What follows is a look into what I believe to be the deep seated principles contained in the All Black psyche, and what is potentially the door that leads to the treasure room of these amazing athletes, and what it really means to be a wearer of the Black Jersey.

X Marks The Spot

In his famous book Legacy, bestselling author, speaker and business consultant, James Kerr, reflects on some of the elements that make the New Zeeland national rugby team one of the best in the world and writes about their principles of leadership, which have been widely adopted and taught across the world, and how it can be applied to business and life. For Kerr, being an All Black is not just about being a rugby player, but one of the ultimate sports achievements. Kerr became a successful business and leadership consultant by developing leadership and change solutions for prominent leaders of world-class teams and organizations, based on the close analysis of the All Black’s focus on principles, their demands from players, leadership and their winning mentality.

According to Kerr, the All Black Team approaches their rugby with a specific game plan and they employ numerous tactical approaches, principles of leadership, life and businesses strategies, and they meet their opponents well prepared and versed in their own game plan and main strategy. A team that wishes to replicate their in-depth structure and well-prepared execution, will need to possess exceptional tactical skills. An opponent’s game plan also needs to be so much more than just key moves, magical line-out calls and code words, it has to contend with the All Black’s game plan which can be summed in two words – arrive prepared.

This Is Sparta!

Without sounding as if I have a royalty agreement with Kerr’s book sales company, I will confess that the book’s opening lines in the first chapter called Character, will cover even the most anti-All Black supporter with goosebumps. With due reference to Kerr (see the link in footnote above if you wish to purchase the book, I can highly recommend that you do), I can’t help but quote a few direct lines taken from Kerr’s book – doing anything less, won’t do it any justice! The chapter is based on a test played at Dunedin, on 19 June 2010, between New Zealand and Wales. On page 3 and 4 Kerr writes the following:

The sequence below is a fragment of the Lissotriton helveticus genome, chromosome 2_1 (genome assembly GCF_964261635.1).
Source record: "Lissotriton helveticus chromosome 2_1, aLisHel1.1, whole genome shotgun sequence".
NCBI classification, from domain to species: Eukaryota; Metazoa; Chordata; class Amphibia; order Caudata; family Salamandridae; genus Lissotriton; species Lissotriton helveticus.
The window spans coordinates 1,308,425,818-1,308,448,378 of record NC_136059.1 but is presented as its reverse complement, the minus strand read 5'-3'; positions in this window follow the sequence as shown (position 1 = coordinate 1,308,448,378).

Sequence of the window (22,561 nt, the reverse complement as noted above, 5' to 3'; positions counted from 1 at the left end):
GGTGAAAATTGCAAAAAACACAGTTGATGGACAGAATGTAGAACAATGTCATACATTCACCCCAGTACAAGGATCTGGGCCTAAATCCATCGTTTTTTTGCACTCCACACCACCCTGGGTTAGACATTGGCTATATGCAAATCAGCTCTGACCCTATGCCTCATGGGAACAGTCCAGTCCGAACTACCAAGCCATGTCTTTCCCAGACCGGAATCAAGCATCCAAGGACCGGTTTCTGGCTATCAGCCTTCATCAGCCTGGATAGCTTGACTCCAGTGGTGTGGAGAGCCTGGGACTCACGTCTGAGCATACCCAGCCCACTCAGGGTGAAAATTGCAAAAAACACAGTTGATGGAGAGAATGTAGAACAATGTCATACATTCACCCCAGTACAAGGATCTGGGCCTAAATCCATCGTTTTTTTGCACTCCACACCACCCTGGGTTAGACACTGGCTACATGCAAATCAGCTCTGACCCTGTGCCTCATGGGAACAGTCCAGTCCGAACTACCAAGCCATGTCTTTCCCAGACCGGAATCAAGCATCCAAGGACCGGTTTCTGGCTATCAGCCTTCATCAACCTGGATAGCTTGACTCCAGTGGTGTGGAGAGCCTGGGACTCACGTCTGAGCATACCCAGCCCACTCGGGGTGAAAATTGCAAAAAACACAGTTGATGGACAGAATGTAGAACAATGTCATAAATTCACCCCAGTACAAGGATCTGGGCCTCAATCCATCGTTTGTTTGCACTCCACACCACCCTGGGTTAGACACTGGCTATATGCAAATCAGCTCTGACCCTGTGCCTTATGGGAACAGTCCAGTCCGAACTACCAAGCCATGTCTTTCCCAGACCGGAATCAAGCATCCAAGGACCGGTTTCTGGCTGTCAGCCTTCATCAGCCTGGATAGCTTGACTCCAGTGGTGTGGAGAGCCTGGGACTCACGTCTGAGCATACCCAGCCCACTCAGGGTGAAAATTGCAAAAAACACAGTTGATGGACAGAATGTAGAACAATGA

As the jersey go on, so do the “game faces”. The players become All Blacks.

“I can still remember Richie McCaw’s first jersey,” Gilbert Enoka says.

“He spent about forty-five seconds to a minute with his head just buried in the jersey.”

Today is McCaw’s ninety-first test.

“A win today against the Welsh is not enough,” says a pundit. “It has to be a big win.”

In the stadium beer cans rattle against the hoardings. A helicopter thumps overhead. Someone sells T-shirts.

McCaw Steps off the bus. There is a cry, a pöwbiri, the traditional Māori welcome. A lone Māori male with a taiaba, a thrusting spear. There is an explosion of camera flashes.

McCaw accepts the challenge on behalf of the team.

Woman swoon. Men too.

The All Black head for the sheds.

If you swooned too, that’s ok, it is an intense piece of writing about the depth and sense of pride, let alone the experience in real life. My first introduction to the All Black presence, dare I say, mystical presence, was many years ago when I witnessed them perform the famous haka, the well-known pre-match war cry. I was but about 10 years old. While many teams have responded in impressive and sometimes less gentlemanly ways, the idea that opponents stand their ground and face the haka stunned me into adoration. Who in their right mind would want to rugby against these guys after that?

I recall my own boyish marvel and fear upon staring down those battle crazy eyes and an earlier version of the haka, which ended with the team jumping
into air. I still remember, even as I am thinking about it now, that it was like they were preparing to fight, to do battle, to conquer. The closest I ever came to feeling a similar sense of combat come over me was when I heard the famous, almost cult-like line, from the movie 300 when King Leonidas, sends a Persian messenger with a flying kick to his untimely death down a waterfilled pit, while shouting the now famous “This is Sparta!” line. While the All Blacks may not be Spartans, they sure came darn close to sounding like the legendary and brave warriors!

Why Does The Rabbit Smoke His Pipe?

The Cree, is a famous tribe of approximately 350 000 Indians, either alive or with some ancestral links, residing in Canada for many years now, and have been for several generations. The tribe, less known at the time, was made famous when Sir Anthony Hopkins played the role of a highly intelligent billionaire (Charles Morse) camping out in a Canadian cabin with a group friends for a weekend in a praised film called The Edge.